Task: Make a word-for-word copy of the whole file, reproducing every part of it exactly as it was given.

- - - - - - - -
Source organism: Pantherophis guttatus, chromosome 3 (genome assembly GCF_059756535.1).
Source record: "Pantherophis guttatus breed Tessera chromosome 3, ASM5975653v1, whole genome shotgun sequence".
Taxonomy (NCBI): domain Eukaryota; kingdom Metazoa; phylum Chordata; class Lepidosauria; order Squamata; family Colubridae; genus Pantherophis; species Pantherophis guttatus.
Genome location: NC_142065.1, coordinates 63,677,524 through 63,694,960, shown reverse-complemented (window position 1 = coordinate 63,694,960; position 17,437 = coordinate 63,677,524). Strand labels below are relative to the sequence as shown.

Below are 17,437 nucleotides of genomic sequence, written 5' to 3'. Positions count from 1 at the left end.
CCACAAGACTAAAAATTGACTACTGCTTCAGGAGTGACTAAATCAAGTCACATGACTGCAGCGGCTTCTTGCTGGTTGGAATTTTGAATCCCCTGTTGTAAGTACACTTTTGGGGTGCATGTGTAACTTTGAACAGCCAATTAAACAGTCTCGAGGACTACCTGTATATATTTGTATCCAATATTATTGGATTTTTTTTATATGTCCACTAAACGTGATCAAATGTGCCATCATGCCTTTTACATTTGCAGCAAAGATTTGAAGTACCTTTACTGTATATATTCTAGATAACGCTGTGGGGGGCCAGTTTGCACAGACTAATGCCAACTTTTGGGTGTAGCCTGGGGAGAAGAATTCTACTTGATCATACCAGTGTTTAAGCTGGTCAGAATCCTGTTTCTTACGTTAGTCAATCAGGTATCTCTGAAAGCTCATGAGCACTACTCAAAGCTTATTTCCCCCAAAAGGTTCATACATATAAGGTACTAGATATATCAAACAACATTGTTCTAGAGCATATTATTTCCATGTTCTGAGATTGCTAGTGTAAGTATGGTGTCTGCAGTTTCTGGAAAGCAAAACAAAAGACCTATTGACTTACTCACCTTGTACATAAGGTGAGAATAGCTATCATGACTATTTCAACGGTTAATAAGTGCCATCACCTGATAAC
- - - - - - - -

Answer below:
Source organism: Pantherophis guttatus, chromosome 3 (genome assembly GCF_059756535.1).
Source record: "Pantherophis guttatus breed Tessera chromosome 3, ASM5975653v1, whole genome shotgun sequence".
Taxonomy (NCBI): domain Eukaryota; kingdom Metazoa; phylum Chordata; class Lepidosauria; order Squamata; family Colubridae; genus Pantherophis; species Pantherophis guttatus.
Genome location: NC_142065.1, coordinates 63,677,524 through 63,694,960, shown reverse-complemented (window position 1 = coordinate 63,694,960; position 17,437 = coordinate 63,677,524). Strand labels below are relative to the sequence as shown.

Below are 17,437 nucleotides of genomic sequence, written 5' to 3'. Positions count from 1 at the left end.
CCACAAGACTAAAAATTGACTACTGCTTCAGGAGTGACTAAATCAAGTCACATGACTGCAGCGGCTTCTTGCTGGTTGGAATTTTGAATCCCCTGTTGTAAGTACACTTTTGGGGTGCATGTGTAACTTTGAACAGCCAATTAAACAGTCTCGAGGACTACCTGTATATATTTGTATCCAATATTATTGGATTTTTTTTATATGTCCACTAAACGTGATCAAATGTGCCATCATGCCTTTTACATTTGCAGCAAAGATTTGAAGTACCTTTACTGTATATATTCTAGATAACGCTGTGGGGGGCCAGTTTGCACAGACTAATGCCAACTTTTGGGTGTAGCCTGGGGAGAAGAATTCTACTTGATCATACCAGTGTTTAAGCTGGTCAGAATCCTGTTTCTTACGTTAGTCAATCAGGTATCTCTGAAAGCTCATGAGCACTACTCAAAGCTTATTTCCCCCAAAAGGTTCATACATATAAGGTACTAGATATATCAAACAACATTGTTCTAGAGCATATTATTTCCATGTTCTGAGATTGCTAGTGTAAGTATGGTGTCTGCAGTTTCTGGAAAGCAAAACAAAAGACCTATTGACTTACTCACCTTGTACATAAGGTGAGAATAGCTATCATGACTATTTCAACGGTTAATAAGTGCCATCACCTGATAAC